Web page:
Tuesday, March 19, 2019

Do you prioritze your client communication by dollars and cents?

Do agents spend more time/attention with clients who are moneymakers?

What should a lower echelon earner expect? I don’t make my agent much money and I understand that effort may be commensurate with earning. This agent sold a book of mine and I do appreciate that but I think it didn’t bring in as much money as was expected.

Now with my second ms I feel ghosted. It’s been two years and no updates of where it has been sent and the response, although I have nudged every six months or so. Is this typical behavior? I really don’t want to go back out into the cruel agent seeking world, but I’m wondering if it is time to do so. But is it like this everywhere?

I’m feeling discouraged. Technically my contract was only for book one, so I could get free if I wanted. I now have a third ms but I’m not getting any younger and don’t want to wait years on this one too.

You actually have two separate questions here.
One is how agents prioritize their time.

The other (which you didn't ask) is what the HELL is going on with your submission.

Let's address the second one first.

If you've got a book on submission, your agent must update you. It may take longer than it should (try as I might, I'm always behind on these updates). But waiting six months between nudges is letting her/him off the hook. Don't do that.

Send a firm email with a deadline.

It reads like this:
Dear Agent Slackerpuss,

Please send me a list of where my manuscript has been submitted and to whom, with any replies received.

Please send this to me by close of business on (date).

If s/he doesn't respond, call her.

This is your work.

You wouldn't let your dog sitter keep your dog with no updates for a week! Your manuscript deserves at least the same care and feeding.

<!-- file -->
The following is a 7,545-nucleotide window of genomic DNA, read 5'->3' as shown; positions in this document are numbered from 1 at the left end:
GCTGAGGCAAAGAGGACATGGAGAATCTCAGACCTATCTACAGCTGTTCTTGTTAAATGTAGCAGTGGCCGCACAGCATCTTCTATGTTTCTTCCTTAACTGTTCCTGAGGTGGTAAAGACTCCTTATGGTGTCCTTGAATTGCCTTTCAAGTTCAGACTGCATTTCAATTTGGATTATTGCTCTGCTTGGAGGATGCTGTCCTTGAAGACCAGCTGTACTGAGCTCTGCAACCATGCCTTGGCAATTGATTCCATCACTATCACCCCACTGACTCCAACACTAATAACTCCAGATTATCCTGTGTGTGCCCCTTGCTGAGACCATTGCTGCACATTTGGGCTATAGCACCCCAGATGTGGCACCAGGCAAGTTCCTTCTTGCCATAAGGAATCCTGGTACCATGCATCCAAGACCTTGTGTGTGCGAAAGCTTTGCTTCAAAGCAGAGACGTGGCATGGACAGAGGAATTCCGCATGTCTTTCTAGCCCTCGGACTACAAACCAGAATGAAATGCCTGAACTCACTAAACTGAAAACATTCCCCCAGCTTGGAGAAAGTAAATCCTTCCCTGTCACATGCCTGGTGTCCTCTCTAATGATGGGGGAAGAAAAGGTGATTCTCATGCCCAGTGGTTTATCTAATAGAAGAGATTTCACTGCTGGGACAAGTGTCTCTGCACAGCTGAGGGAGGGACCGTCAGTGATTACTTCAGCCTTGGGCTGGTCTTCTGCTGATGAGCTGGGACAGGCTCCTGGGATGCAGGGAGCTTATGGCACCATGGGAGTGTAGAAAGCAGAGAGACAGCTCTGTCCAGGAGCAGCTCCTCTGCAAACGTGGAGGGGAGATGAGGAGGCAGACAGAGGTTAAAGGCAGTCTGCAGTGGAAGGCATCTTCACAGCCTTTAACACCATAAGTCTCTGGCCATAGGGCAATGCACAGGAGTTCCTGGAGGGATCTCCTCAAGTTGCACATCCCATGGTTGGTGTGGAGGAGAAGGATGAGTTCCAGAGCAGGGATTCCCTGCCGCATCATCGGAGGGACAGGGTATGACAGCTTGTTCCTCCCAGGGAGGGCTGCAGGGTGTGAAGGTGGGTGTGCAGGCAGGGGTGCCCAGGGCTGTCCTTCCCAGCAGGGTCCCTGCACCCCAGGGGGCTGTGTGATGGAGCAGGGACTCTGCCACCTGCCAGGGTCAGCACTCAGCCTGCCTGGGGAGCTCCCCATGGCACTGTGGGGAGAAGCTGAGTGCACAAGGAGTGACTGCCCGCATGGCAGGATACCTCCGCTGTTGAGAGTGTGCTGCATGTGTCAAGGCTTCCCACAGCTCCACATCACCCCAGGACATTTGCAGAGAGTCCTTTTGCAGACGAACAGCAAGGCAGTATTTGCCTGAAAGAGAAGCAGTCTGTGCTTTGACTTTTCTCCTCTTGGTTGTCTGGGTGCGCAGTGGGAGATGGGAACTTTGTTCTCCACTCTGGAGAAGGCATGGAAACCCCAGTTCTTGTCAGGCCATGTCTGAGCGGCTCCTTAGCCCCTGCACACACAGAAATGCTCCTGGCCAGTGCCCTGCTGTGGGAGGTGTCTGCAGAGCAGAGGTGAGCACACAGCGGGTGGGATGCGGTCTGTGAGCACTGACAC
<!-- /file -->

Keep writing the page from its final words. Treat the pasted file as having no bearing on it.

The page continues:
Also, YOU MUST HAVE THIS INFO if you're going to seek new representation. While I can take on books that have been subbed, the key piece of info determining if I will is where the book has been. If you can't tell me that, it's game set match.

As to the question of how agents prioritize: it's not by earning, it's by the urgency of the problem. A client who's on submission and thus hasn't earned anything still gets immediate attention if one of the publishers where the book is subbed makes a read and revise request.

A client whose book is out of print and hasn't earned in years finds her work plagiarized---that's a top priority.

Of course, you can see how this works most of the time: the clients who are selling (and thus earning) often have many more problems than clients who are on submission, or tucked away in the archives researching the price of rice in Shanghai in 1282.

Thus, submission updates tend to come lower on the priority list. Sub lists aren't a problem; updates aren't a problem. Yes, they need to be done, but no one will suffer (other than anxiety) if you get it Sunday instead of Thursday. That said, I'm not keen on causing my writers anxiety, so I do try to be prompt. (I fail a lot)

Lower on the priority list does NOT mean six months of silence. Even when I've been Agent Slackerpuss, a client emailing with HEY, SHARKFORBRAINS!!! gets pretty prompt attention.


Aphra Pell said...

If the agent contract was only for book 1, does that mean there isn't an author / agent contract covering book 2?

That might sound like a silly question (because who the heck would take on selling a book without a contract?), but in my recent dives into researching agents prior to querying, I've seen a couple of mentions of agents (or possibly "agents") taking a book on spec without a contract and then just dropping communication if it doesn't sell.

So that bit of the letter made me wonder.

Claire Bobrow said...

OP - good luck. I hope you get some answers from your agent. "It's been two years and no updates" sounds unconscionably long. I guess if there were no guarantees after book one, maybe that explains it, but still.

Similar to Aphra, I know at least one person who works with an agent on a book-by-book basis, but is not technically that agent's client. I don't quite get it. This person has sold numerous books that are out in the world, doing well in their particular category as far as I know. Is the book-by-book agreement a common thing?

Amy Johnson said...

OP, I'm glad you asked Janet about this, and I hope you get information from your agent soon. Way to go having a third manuscript. Wishing you much success!

Carolynnwith2Ns said...

"You wouldn't let your dog sitter keep your dog with no updates for a week!"